Part three of our Banff series features two of the more popular park destinations, Johnston Canyon and Lake Louise. Enjoy the spectacular sights as we did.
We continue with the second installment of our Banff pictorial. What a special place.
Whether you are speaking about the town or the national park (or both), there’s no denying the beauty of this place. This is the first of a four part pictorial from our recent visit. Enjoy.
Sometimes coming down the mountain is just as fun. Spring skiing on Mt. Spokane provided these crisp scenes.
Autumn colors abound in the Selkirks.
I write flash fiction, non-fiction, essays and novels. This month’s Tease is from a novel in progress.
As she stepped out, she decided the view was even more impressive once the day turned on its side. It was early evening, and they were at altitude, but the warm mountain air lingered. The smoke from the valley fires had begun to aggravate the sky.
“Sunset should be amazing tonight, with all that smoke in the air. Even looks like some clouds in the southwest, hope it’s not heavy.”
“I guess we could use the rain, in any dose.”
“Sure can get some nasty stuff out here this time of year.”
They continued to tell each other things about the weather that they both already knew, until they were seconded by rumbling in the distance.
“I guess those two are going to be in there a while?” Mann finally addressed what she had been thinking. “What evil lurks in the hearts of men,” he laughed.
“It’s the stuff that lurks in their other parts that concerns me,” Jessie replied.
I write flash fiction, non-fiction, essays and novels. This month’s Tease is from a work in progress.
… they cleared the ridge’s final incline, the walls of the world fell away, releasing them into full panoramic exposure. She was truly amazed. Obviously, Mann was loaded, wealthy, spackled with the stench of riches, (none of which she had any objection to) but she never expected this. He actually had good taste. His second (or third) home was not just some giant, Frank Lloyd Wright-scholarship-winner’s graduate thesis insult, super-glued on to the limits of the slope. It was a true architectural effort. Some cabin, the thing was four or five thousand square feet. But the slate and pine components accented the terrain, almost as if the structure had erupted from the rock itself in a seismic upheaval of building codes and rebar, or sprouted organically, like one of those massive burls stemming from a coastal redwood, distorting the bark, changing the tree’s form from within. And then she thought about her experiences and how her life had been distorted from within more than without and she wondered if that was how Bart felt too. And she knew, if she ever developed the confidence to think of herself as brilliant rather than merely street smart, then this would be where it started, because she was being brilliant and not just sensible.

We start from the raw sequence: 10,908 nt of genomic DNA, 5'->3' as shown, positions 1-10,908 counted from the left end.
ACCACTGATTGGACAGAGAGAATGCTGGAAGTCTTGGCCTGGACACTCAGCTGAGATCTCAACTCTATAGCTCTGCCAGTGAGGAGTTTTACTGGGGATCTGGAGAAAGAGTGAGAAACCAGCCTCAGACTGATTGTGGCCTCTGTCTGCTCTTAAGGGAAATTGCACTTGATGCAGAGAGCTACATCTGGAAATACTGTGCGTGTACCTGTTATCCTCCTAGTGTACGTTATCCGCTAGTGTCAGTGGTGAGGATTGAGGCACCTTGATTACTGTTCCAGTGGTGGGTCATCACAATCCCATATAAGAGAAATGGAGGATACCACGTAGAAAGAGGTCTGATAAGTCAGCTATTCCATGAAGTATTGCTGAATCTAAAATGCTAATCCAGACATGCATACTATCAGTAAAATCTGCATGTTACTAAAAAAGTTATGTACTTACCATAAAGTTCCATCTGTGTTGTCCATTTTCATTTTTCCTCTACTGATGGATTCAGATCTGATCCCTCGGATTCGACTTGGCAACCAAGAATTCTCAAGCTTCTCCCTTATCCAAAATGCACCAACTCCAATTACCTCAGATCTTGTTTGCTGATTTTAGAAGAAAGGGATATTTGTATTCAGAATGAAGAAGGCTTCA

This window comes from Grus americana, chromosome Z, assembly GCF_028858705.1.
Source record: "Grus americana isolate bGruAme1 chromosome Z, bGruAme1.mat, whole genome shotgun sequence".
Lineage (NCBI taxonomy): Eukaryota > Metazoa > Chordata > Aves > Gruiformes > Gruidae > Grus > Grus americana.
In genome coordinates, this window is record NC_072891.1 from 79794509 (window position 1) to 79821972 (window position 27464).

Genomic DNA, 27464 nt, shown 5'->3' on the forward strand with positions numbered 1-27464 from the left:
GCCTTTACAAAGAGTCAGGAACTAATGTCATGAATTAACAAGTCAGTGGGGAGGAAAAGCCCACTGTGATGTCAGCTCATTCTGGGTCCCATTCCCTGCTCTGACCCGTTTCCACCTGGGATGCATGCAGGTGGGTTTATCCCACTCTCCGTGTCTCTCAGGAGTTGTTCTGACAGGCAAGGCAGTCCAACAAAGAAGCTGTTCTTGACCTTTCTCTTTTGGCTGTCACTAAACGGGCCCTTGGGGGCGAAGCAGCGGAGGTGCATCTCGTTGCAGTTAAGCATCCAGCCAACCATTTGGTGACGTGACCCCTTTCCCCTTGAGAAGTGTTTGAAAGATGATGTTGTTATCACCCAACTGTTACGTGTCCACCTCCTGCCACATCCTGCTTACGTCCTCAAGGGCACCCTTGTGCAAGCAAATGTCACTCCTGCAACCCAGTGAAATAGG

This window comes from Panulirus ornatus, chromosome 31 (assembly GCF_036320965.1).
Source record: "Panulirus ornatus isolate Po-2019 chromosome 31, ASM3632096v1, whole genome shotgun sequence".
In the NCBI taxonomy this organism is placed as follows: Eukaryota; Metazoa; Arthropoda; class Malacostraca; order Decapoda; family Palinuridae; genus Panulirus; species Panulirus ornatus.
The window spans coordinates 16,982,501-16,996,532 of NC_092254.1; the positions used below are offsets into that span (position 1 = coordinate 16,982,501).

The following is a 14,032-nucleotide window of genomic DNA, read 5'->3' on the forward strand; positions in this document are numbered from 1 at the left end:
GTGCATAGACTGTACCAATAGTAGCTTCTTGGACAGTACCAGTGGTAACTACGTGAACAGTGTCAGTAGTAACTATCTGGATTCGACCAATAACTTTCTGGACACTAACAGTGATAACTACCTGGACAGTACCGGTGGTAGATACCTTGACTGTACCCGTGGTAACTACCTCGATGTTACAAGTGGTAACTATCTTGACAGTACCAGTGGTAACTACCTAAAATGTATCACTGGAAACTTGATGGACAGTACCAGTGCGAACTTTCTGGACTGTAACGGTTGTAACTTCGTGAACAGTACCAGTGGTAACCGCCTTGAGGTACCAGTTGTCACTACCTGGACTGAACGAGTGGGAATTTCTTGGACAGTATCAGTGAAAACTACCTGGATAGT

I write flash fiction, non-fiction, essays and novels. This month’s Tease is from a short story involving a mountain cook.
The wind gusts sideways. Sleet cuts into his cheeks like a sandblaster. He sees the boy pull his sister ever closer. They aren’t equipped for this weather. The boy is wearing a leather coat over a hooded sweatshirt. The girl has an oversized Minnesota Vikings jacket on. They are both wearing jeans and dangling snowboards. The wind turns even harsher, twisting flurries as it whistles through the cables. Hypothermia weather, he thinks to himself. He has to get these kids off the mountain.
He reaches for his radio. “Getting anywhere?”
There is no response. The call button is stuck, frozen solid. He taps it lightly on the rusty chair rail. Nothing. He taps it again and on the up stroke accidentally catches a slat edge, grazing it just hard enough to flip the radio out of his giant mitten. It spins for a moment on the chair’s edge and then drops away. He watches helplessly as it plummets and then splinters on the rocks below.
“Fuck!” he yells without thinking.
The girl giggles.
“Sorry,” he apologizes. “Hey, you guys got a cell phone? Of course you do. All kids have cell phones.”
“Not on us. Mrs. Mathers won’t let us take them skiing. Thinks we’ll lose them.”
“Mrs. Mathers. That your teacher or something?”
“She’s our foster mom. She takes us up here at the end of each season when everything is half off.” The rest of the boys words are swallowed by another brutal gust.
The girl shrieks.
“Hey, it’s all right kiddo. If they don’t get it running soon, they’ll just send out a snow cat to get us down.”
There’s no device on the mountain that can get them down from the Witch and he knows it. Their only hope is for the lift to resume running. But he isn’t about to tell them that.